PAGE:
So first off, a long fast conventional solo, and then a surprise, as the song suddenly breaks down, and Prince is left just playing almost jazzy notes over the straight-ahead beat. After filling up all of the space, he’s now leaving oceans of space between every little run, even as you start realizing that he’s now overdubbed a second lead guitar.

Of course, eventually the riff thats that started the song kick back in, but only for a moment, and it just kinda stops.

The video below is a live version from I don’t know when, and is heavy on the guitar pyrotechnics while downplaying the pop aspects of the song.

“I Could Never Take The Place of Your Man” performed live

Every Certain Song Ever
A filterable, searchable & sortable database with links to every “Certain Song” post I’ve ever written.

Check it out!

Certain Songs Spotify playlist
(It’s recommended that you listen to this on Spotify as their embed only has 200 songs.)

Support “Certain Songs” with a donation on Patreon
Go to my Patreon page

The post Certain Songs #520: Prince – “I Could Never Take The Place of Your Man” appeared first on Booksquare.

0 Comments on Certain Songs #520: Prince – “I Could Never Take The Place of Your Man” as of 4/29/2016 8:22:00 PM
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40. A prickly pair: Helmut Schmidt and Jimmy Carter

Helmut Schmidt and Jimmy Carter never got on. Theirs was, in fact, one of the most explosive relationships in postwar, transatlantic history and it strained to the limit the bond between West Germany and America. The problems all started before Carter became president, when the German chancellor unwisely chose to meddle in American electoral politics.

The post A prickly pair: Helmut Schmidt and Jimmy Carter appeared first on OUPblog.

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41. Certain Songs #520: Prince – “I Could Never Take The Place of Your Man”

Prince I Could Never Album: Sign o’ the Times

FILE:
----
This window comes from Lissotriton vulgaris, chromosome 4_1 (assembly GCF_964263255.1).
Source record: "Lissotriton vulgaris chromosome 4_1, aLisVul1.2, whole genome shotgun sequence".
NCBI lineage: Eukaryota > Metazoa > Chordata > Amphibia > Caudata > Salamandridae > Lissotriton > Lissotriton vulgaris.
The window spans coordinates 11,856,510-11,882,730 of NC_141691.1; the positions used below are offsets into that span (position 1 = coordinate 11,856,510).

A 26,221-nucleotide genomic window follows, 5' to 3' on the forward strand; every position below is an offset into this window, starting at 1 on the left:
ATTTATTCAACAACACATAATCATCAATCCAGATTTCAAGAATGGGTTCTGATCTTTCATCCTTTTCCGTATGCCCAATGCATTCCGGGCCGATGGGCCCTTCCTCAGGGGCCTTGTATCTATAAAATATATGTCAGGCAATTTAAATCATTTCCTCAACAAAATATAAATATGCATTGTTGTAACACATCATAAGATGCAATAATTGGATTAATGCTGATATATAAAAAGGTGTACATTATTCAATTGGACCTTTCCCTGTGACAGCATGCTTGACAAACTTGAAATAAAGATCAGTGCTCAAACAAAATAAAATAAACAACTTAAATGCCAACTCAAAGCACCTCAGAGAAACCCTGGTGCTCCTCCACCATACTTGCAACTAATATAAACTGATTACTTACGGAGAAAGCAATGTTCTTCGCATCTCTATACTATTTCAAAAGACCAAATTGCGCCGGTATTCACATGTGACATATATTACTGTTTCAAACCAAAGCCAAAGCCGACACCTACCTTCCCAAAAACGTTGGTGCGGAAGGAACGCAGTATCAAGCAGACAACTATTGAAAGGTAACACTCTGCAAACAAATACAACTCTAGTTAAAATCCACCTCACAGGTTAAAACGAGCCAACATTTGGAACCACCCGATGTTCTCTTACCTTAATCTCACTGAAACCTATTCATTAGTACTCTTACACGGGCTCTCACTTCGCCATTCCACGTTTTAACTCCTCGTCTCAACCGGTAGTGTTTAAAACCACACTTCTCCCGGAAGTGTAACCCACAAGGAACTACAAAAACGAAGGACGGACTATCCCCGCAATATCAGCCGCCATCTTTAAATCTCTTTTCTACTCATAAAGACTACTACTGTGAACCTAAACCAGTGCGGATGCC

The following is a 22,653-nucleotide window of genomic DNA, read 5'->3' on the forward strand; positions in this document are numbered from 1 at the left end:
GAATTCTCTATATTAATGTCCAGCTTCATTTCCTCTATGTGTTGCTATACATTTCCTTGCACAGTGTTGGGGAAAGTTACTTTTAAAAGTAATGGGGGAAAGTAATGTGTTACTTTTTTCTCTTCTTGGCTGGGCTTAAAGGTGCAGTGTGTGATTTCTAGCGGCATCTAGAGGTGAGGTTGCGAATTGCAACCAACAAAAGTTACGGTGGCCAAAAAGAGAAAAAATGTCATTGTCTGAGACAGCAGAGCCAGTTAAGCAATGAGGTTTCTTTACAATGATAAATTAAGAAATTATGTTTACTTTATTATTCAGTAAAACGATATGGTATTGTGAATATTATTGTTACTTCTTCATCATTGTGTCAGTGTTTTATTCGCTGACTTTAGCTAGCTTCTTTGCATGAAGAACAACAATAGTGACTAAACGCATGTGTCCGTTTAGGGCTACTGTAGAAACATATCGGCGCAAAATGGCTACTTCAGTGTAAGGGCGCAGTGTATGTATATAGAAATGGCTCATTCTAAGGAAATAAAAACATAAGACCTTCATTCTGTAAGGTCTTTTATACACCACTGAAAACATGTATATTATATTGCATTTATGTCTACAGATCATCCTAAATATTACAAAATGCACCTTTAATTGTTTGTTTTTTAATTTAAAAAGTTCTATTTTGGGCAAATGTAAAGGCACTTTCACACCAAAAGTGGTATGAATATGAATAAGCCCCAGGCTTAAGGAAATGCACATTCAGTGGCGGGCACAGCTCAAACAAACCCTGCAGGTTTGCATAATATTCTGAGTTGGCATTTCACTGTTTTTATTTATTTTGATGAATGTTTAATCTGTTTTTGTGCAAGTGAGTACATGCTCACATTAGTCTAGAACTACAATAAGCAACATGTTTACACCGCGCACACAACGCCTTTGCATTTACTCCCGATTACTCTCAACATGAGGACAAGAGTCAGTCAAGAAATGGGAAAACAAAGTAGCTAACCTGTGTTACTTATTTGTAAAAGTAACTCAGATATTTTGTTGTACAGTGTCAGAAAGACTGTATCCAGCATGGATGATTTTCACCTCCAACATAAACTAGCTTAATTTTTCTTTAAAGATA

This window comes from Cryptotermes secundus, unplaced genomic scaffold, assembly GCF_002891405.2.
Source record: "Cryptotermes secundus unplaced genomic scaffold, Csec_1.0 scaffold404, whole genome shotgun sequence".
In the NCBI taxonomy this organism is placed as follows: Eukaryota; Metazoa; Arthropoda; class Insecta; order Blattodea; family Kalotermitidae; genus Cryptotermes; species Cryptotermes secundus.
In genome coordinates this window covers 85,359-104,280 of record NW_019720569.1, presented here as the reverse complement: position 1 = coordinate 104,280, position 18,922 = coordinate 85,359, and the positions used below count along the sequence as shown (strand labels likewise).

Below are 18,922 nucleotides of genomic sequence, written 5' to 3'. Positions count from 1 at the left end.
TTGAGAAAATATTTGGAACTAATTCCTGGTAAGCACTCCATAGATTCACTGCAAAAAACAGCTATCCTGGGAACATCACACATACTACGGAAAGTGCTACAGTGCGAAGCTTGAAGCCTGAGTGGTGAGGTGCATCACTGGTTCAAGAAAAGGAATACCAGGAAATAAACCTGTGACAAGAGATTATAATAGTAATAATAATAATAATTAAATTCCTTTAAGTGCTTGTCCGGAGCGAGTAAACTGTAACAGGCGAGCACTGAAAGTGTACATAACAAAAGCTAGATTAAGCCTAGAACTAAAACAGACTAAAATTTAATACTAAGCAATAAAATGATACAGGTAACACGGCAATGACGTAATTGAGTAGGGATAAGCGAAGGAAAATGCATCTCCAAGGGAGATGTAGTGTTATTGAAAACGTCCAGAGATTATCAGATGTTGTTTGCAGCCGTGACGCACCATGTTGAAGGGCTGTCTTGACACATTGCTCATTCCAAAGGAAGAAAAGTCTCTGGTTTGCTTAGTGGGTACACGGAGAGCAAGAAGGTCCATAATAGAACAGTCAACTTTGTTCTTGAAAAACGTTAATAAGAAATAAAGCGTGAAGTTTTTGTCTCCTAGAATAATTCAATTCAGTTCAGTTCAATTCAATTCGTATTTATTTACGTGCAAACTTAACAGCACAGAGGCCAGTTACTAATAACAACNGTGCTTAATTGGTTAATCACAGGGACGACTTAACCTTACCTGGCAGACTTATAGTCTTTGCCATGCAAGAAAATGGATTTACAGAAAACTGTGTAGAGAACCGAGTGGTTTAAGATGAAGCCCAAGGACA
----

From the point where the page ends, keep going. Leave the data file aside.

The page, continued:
Year: 1987

While 1999 broke him into the mainstream and Purple Rain was his biggest record, if there is a consensus “Greatest Prince Album,” it’s 1987’s Sign o’ The Times.

Not only did it feature aspects of everything that he’d done before, it added some new wrinkles to boot. It also spawned three massive singles and was also rapturously received by the critics. And nearly 30 years later, it sounds as much of a tour de force as ever.

I mean, look at “I Could Never Take The Place of Your Man,” which starts out as a pure power-pop song with the keyboards and guitar playing call-and-response over handclaps, and then just builds and builds with noisy guitars and harmonies.

Lyrically, it’s ground-breaking as well, as Prince — for the first time in history — turns down a one-night stand. Growth!

And a bit of sadness:

She asked me if we could be friends
And I said, oh, honey baby that’s a dead end
You know and I know
That we wouldn’t be satisfied
No

And I said, baby don’t waste your time
I know what’s on your mind
You wouldn’t be satisfied (wouldn’t be satisfied)
With a one night stand (uh, uh, uh)

And I could never take the place of your man, oh
Yeah, yeah, the place of your man (uh, uh, uh)

But you might not even notice the sadness, because Prince so overloads the line “Oh honey baby that’s a dead end” with maybe his purest pop harmonies on record.

So instead of fucking, he’s gonna play his guitar!! Which might not have been as satisfying for Prince, but Prince playing his guitar always works for us.